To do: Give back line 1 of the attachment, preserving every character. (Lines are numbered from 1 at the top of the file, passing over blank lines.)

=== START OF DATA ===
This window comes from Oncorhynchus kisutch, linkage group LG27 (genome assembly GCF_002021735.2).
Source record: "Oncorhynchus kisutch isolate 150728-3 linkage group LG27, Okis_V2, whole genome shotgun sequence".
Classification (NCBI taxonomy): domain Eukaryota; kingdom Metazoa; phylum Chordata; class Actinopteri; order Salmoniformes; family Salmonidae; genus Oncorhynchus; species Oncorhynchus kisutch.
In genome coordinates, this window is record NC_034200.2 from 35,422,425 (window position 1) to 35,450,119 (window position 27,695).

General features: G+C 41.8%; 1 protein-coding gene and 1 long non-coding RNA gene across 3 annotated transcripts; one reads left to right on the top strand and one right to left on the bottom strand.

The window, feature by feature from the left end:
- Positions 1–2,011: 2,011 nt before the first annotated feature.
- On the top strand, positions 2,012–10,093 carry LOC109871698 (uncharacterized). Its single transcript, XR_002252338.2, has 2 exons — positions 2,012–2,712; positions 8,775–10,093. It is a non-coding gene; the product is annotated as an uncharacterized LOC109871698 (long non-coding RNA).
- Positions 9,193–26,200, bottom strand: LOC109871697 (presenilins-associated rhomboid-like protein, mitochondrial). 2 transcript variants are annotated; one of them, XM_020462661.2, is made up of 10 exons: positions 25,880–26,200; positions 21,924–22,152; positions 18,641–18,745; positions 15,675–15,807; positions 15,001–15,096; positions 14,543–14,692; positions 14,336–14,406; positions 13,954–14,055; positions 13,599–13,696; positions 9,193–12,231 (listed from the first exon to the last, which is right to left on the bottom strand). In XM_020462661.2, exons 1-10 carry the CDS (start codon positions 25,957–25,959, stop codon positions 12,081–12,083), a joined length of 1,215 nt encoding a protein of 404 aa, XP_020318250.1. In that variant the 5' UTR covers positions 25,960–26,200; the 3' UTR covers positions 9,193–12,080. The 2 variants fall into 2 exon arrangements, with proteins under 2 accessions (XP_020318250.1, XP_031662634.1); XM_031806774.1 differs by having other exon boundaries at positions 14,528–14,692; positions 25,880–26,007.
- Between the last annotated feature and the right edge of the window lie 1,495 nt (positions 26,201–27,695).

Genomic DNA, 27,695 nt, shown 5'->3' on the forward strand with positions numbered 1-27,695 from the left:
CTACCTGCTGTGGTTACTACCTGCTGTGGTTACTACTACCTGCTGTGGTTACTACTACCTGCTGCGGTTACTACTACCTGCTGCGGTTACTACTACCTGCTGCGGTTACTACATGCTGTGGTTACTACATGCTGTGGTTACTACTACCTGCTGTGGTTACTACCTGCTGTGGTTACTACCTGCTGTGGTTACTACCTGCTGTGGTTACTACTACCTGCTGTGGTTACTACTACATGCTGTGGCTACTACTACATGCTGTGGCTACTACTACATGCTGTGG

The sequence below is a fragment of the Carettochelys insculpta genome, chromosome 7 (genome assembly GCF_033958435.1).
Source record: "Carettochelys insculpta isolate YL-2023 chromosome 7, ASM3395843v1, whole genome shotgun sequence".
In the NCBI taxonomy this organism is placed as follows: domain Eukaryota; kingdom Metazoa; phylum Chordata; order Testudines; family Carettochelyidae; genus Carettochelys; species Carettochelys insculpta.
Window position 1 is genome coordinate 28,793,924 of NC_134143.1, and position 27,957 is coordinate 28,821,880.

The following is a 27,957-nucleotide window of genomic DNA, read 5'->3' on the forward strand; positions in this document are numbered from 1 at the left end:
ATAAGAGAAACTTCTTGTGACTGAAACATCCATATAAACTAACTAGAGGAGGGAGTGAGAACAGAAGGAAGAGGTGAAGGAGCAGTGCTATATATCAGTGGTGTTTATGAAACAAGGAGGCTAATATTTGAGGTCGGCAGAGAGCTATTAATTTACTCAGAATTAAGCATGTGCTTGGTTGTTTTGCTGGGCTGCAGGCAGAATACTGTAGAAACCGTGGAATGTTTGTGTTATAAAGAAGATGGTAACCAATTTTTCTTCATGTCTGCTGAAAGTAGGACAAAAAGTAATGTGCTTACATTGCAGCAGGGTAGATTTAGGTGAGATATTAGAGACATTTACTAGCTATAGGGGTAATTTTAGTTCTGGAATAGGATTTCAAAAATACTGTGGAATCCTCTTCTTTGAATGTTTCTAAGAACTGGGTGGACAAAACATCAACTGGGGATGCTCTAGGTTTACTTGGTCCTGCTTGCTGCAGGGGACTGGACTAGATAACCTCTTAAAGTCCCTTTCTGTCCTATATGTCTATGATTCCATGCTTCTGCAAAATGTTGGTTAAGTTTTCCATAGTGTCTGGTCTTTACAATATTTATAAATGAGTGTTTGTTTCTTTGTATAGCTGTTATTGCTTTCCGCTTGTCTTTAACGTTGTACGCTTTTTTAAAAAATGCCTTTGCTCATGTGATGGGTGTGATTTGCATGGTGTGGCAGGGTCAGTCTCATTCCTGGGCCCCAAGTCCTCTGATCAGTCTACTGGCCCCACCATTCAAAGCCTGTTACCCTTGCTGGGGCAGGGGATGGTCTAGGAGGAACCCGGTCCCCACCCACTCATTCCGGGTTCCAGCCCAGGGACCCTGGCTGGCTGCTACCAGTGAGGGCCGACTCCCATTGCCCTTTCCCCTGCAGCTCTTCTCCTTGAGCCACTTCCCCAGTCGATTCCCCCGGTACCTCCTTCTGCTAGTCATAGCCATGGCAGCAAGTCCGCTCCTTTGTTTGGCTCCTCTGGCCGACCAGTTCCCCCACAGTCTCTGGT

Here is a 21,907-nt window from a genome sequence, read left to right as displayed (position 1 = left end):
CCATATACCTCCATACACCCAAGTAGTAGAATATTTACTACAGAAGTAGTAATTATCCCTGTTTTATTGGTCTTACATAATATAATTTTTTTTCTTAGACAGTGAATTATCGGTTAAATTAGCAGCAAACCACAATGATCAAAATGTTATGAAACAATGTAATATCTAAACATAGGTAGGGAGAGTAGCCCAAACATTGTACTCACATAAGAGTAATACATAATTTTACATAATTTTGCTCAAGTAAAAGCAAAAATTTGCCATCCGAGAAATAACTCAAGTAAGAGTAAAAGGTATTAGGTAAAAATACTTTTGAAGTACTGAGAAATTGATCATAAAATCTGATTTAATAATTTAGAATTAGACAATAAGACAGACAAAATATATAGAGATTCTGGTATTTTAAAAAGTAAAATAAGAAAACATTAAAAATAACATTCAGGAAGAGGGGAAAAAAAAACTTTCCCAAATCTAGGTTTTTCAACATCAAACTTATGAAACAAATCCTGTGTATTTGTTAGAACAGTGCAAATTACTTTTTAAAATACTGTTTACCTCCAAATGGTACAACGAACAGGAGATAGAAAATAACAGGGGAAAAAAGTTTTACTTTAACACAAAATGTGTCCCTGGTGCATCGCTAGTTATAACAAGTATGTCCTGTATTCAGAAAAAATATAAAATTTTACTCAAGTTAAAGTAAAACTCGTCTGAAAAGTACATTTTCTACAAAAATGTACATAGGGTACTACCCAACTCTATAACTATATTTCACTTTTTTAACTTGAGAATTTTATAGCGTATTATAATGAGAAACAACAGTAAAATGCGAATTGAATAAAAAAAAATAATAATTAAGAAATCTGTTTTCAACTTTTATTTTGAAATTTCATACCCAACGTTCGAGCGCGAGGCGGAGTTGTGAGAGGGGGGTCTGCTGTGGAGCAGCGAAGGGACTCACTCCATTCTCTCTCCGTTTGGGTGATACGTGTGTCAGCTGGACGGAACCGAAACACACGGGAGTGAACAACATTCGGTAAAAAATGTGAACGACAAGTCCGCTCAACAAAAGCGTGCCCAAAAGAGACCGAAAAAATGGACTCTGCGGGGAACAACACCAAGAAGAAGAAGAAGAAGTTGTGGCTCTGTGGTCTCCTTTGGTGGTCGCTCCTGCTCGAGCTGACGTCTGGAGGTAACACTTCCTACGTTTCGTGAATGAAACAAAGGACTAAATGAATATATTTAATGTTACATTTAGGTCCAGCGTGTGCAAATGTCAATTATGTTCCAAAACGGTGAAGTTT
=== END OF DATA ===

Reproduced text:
This window comes from Oncorhynchus kisutch, linkage group LG27 (genome assembly GCF_002021735.2).